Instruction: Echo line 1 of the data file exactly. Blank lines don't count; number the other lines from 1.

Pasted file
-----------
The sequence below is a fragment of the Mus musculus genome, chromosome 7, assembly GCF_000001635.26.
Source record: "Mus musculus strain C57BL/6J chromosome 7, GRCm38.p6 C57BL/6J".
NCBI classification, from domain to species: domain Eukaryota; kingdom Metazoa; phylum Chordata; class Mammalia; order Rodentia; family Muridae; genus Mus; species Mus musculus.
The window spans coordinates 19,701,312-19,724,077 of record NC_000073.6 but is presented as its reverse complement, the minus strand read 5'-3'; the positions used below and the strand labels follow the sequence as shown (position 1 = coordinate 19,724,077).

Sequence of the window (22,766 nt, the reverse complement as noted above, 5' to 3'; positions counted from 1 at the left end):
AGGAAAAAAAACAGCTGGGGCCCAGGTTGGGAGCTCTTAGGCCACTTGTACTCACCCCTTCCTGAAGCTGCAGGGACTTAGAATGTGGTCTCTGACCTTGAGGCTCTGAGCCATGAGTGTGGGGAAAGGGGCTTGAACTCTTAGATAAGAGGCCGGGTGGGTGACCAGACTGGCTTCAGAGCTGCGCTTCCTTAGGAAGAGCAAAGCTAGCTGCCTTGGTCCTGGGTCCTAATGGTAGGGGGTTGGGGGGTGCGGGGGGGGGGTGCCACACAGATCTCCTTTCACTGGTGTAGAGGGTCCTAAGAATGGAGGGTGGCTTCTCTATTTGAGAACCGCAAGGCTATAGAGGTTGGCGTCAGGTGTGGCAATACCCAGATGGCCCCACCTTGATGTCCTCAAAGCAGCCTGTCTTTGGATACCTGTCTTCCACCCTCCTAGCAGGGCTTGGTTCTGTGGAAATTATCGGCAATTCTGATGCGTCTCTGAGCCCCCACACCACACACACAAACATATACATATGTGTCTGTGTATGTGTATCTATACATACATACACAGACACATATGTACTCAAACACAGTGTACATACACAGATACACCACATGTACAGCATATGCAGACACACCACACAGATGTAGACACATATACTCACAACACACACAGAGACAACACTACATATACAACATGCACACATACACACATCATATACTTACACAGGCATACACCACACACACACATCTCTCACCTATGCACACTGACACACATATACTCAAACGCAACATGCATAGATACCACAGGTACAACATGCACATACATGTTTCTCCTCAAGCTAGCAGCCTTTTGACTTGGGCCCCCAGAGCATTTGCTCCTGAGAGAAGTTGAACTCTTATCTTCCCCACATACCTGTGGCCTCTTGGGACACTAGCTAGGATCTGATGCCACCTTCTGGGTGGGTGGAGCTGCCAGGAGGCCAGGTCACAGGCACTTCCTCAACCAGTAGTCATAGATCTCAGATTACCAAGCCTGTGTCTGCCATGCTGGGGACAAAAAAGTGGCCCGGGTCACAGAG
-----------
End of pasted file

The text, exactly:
The sequence below is a fragment of the Mus musculus genome, chromosome 7, assembly GCF_000001635.26.